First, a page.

I finished dinner with the very first thing I ever made by myself as an 8 year old. Buttermilk Coffee Cake.Something wasn’t right though, it didn’t turn out looking quite how I remembered.

Chicken Keiv
From Better Homes and Gardens
Serves 4
Calls for:
1 TBS chopped green onion
1 TBS snipped fresh parsley
1 garlic clove, minced
1/2 of a 1/4 pound stick of butter, chilled.
1 beaten egg
1 TBS water
1/4 cup all-purpose four
1/2 cup dry breadcrumbs (I used panko as none was specified)
4 skinless, boneless chicken breast halves
1 TBS butter
1 TBS cooking oil.

Here I’ll paraphrase the directions:
In a small bowl mix green onion, parsley and garlic; set aside. Cut butter in half lengthwise and in half again. Mix egg and water in a shallow bowl, in two other shallow bowls put breadcrumbs and flour, respectively.

Pound chicken with a mallet until flattened (1/8 inch thick). Salt and pepper chicken. Sprinkle with green onion mixture. Place butter in the center and press edges to seal (I used toothpicks). Place chicken into  2 quart rectangular baking dish, cover and set in fridge 1-24 hours (overnight).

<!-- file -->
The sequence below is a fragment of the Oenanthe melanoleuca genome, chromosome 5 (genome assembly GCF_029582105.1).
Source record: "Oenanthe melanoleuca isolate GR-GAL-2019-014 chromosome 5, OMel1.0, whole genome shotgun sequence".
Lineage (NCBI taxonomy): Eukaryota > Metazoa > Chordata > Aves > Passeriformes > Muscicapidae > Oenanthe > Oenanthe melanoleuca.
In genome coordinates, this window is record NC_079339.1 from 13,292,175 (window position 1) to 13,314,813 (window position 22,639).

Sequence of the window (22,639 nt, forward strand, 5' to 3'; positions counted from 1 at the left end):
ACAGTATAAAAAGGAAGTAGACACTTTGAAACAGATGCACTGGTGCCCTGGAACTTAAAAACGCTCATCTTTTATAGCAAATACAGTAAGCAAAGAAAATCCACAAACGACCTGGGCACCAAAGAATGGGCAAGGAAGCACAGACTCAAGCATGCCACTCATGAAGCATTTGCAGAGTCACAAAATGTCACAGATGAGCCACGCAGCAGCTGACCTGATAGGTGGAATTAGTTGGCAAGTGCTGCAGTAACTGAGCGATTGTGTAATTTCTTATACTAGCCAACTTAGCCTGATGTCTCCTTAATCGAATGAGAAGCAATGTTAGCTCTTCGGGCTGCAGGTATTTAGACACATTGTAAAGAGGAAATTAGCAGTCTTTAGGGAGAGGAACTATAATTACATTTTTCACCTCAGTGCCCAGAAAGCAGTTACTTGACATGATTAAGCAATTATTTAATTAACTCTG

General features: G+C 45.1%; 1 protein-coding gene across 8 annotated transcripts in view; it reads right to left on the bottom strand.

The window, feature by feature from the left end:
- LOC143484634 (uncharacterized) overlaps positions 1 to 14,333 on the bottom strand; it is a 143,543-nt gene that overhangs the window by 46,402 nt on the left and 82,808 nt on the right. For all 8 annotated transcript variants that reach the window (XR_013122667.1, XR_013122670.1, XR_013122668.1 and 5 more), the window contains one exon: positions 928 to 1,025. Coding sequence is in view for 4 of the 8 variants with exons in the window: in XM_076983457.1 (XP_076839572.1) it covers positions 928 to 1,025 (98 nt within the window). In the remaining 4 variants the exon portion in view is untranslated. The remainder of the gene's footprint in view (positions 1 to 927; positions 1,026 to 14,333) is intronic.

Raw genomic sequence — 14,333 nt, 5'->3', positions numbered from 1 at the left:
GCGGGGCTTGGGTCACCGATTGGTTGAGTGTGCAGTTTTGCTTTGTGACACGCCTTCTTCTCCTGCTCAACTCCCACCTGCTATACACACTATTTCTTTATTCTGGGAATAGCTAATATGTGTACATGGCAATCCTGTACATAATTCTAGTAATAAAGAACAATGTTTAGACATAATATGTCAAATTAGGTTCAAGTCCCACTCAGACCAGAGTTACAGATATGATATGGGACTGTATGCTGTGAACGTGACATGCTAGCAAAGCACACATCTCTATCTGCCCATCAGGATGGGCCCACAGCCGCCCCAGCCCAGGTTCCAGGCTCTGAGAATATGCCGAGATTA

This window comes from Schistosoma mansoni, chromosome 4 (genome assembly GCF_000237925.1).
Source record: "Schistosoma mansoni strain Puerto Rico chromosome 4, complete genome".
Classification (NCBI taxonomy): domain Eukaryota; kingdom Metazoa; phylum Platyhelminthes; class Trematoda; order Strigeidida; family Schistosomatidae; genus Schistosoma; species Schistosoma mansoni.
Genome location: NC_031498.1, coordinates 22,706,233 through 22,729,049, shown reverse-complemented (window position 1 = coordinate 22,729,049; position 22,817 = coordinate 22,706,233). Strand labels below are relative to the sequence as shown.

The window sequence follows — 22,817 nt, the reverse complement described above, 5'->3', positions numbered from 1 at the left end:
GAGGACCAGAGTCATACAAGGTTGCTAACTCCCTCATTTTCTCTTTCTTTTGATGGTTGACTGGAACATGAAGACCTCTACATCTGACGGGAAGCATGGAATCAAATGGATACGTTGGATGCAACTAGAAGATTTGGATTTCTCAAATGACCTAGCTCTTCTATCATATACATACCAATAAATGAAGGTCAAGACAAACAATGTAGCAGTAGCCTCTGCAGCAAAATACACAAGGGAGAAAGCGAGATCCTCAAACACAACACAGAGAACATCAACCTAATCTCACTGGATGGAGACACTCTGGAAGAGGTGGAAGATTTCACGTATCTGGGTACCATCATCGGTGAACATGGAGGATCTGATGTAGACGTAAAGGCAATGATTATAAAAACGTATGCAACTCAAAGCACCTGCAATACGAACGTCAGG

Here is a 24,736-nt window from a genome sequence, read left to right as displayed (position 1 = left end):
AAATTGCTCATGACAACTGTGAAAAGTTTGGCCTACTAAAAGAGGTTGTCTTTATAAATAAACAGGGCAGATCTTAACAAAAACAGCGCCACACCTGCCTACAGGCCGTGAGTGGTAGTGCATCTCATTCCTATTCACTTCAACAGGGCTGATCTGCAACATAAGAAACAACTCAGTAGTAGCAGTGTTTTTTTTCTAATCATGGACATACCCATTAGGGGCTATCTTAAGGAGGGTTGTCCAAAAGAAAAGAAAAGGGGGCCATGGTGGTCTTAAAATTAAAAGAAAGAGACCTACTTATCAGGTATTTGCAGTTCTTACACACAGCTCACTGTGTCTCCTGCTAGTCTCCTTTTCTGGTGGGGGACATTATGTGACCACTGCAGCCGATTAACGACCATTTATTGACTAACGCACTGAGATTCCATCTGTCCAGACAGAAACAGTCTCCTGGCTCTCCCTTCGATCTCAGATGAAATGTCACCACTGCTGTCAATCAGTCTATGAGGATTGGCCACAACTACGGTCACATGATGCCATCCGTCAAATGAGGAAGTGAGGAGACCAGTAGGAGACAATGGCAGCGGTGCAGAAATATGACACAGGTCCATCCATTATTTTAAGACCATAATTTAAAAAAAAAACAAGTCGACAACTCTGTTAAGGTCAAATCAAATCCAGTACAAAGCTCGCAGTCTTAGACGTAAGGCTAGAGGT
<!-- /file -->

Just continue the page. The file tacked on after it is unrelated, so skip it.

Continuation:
In a large skillet melt butter; add oil, add chicken and brown. Return to baking dish and cook 15-18 minutes until no longer pink. Serve topped with drippings.

Difficulty: 3 The directions were simple enough, but it was time consuming. I was about to put a 4 just because it seemed to take forever.

Taste: I did not eat this because I used Panko and I cannot eat gluten. I thought of using corn flakes but it didn’t sound too appealing. I had leftover chicken tacos instead. I asked R for his real opinion and he said “Eh, it was ok.”

Clean-up: 3 Come on, 3 shallow dishes, a skillet, and a casserole dish, the meat mallet, the cutting board and the kitchen shears. No likey. However, I have a good dishwasher handy.

Overall: It looked good, smelled good, but was perhaps to labor heavy with too little satisfaction to be made in this house again.